Last week’s cyber attack on systems across the world, including many NHS trusts in England and 13 Scottish NHS boards, caused panic and confusion for many patients.
Malicious software (Malware) attacks are becoming an increasing threat for the NHS, which has been repeatedly warned about its being at risk from a cyber security breach. The chances of a breach are greatly heightened by out of date security software and poor security measures, such as opening suspicious emails.
According to reports, many of the systems attacked had Windows XP installed, a slightly dated version of the popular operating system used on almost all non-Apple laptops and desktop computers.
The university also runs Windows, but is of the more recent versions, such as Windows 10.
Following the attack, the university released advice on how to prevent a cyber attack for staff and students, and sought to comfort users that it has a “powerful firewall” in place and updates are carried out regularly.
The current decade sees software companies in an “arms race” with hackers, trying to predict and react to the attacks posed. Craig Docherty, a computing science PhD researcher at Stirling, said attacks can be stopped before they prove fatal to the systems.
He said: “Attacks like WannaCry…generally come in two stages: there’s an initial probing and preparing the attack, then there’s the attack itself. Stopping the first stage is essential in mitigating the chances of a successful attack – as well as maximising personal safety.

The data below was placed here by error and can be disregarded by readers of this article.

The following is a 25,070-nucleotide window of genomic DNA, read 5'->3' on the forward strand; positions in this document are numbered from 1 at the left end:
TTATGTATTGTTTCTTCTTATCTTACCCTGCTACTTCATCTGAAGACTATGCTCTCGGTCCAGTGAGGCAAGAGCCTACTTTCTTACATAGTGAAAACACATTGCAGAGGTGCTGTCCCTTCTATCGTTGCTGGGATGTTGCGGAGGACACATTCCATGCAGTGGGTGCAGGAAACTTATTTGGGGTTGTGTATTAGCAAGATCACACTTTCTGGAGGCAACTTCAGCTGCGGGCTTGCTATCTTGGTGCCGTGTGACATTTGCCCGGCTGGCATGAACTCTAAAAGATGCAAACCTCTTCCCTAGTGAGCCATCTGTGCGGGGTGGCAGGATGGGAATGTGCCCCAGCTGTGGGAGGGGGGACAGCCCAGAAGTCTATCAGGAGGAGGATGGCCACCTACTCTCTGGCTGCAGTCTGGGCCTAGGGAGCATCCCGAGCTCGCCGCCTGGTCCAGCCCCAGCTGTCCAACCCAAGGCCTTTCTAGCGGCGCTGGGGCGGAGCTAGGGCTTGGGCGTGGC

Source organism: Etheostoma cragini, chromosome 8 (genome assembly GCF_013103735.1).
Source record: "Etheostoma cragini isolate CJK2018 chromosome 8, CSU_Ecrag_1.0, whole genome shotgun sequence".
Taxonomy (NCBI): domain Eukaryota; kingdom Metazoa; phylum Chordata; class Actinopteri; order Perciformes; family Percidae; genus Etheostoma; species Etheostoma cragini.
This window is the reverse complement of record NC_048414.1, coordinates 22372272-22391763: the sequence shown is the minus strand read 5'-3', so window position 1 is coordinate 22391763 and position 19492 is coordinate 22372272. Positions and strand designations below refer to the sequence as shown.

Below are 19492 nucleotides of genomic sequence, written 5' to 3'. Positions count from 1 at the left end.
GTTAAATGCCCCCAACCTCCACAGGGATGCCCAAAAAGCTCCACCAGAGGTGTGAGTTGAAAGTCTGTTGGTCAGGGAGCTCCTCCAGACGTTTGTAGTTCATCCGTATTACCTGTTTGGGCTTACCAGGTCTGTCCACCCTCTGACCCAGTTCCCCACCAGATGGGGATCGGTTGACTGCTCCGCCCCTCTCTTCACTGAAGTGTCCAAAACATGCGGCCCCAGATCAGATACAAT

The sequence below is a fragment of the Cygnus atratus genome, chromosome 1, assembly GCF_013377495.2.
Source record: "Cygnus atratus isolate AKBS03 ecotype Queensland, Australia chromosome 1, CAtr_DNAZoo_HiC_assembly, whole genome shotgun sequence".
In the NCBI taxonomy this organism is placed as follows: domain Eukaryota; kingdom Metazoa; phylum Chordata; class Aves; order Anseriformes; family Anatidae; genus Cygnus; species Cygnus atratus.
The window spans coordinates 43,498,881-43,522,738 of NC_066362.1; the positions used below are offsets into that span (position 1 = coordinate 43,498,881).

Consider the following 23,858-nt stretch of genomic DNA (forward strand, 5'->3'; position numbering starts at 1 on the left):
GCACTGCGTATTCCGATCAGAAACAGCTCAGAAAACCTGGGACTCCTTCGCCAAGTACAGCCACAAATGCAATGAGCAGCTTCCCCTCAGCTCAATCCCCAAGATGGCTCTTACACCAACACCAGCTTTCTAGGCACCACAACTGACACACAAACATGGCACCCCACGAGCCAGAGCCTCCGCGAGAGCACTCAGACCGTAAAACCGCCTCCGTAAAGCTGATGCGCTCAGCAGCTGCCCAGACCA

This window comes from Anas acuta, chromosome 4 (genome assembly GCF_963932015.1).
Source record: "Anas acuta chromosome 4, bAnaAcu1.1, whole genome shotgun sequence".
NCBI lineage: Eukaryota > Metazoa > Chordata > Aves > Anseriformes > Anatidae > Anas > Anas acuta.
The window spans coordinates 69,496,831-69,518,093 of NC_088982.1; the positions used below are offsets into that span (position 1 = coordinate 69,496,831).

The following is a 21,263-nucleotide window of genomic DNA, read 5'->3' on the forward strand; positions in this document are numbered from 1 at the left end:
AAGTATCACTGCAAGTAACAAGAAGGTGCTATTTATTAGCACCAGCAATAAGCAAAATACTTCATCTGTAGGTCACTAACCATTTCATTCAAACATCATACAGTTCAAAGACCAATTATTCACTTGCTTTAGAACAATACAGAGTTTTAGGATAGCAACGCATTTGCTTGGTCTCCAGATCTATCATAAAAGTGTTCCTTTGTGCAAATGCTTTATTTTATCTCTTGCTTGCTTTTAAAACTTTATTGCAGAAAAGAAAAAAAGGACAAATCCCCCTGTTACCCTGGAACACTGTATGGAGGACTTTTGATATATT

“The university advice points out two useful tips for this: “Do not click on links from unknown sources”, and “Do not give your password to anyone ever – either by email or by telephone.”
However, other attacks come in one stage, known as Distributed Denial of Service (DDoS) attacks, and can be much harder to prevent. Anyone could be at risk of such an attack, Docherty said.
All institutions run an intranet system, where all the computers are connected to the same server. This makes them more susceptible to being contaminated by other computers with a virus, unlike an individual’s computer.
Docherty added: “As far as the institution itself goes, there may be those wishing to target servers or machines running on the network for various reasons. This holds true for all universities, and institutions in general.
“If the university were to be the target of a DDoS attack, then there isn’t much that can be done by anyone to prevent it. More invasive attacks, such as the WannaCry ransomware, can be much more readily prevented.
“The university does a good job at promoting cyber security, engaging with students to inform them of the risks and how to mitigate them, and keeping the digital estate secure. However, everything relies on people at the end of the day. So whilst we might have the best defences possible, if someone open a suspicious email attachment, or gives out some login information, then it drastically reduces their potential effectiveness.”
The university has asked anyone who uses Windows XP to contact the Information Centre, and to cease using their computer immediately if possible.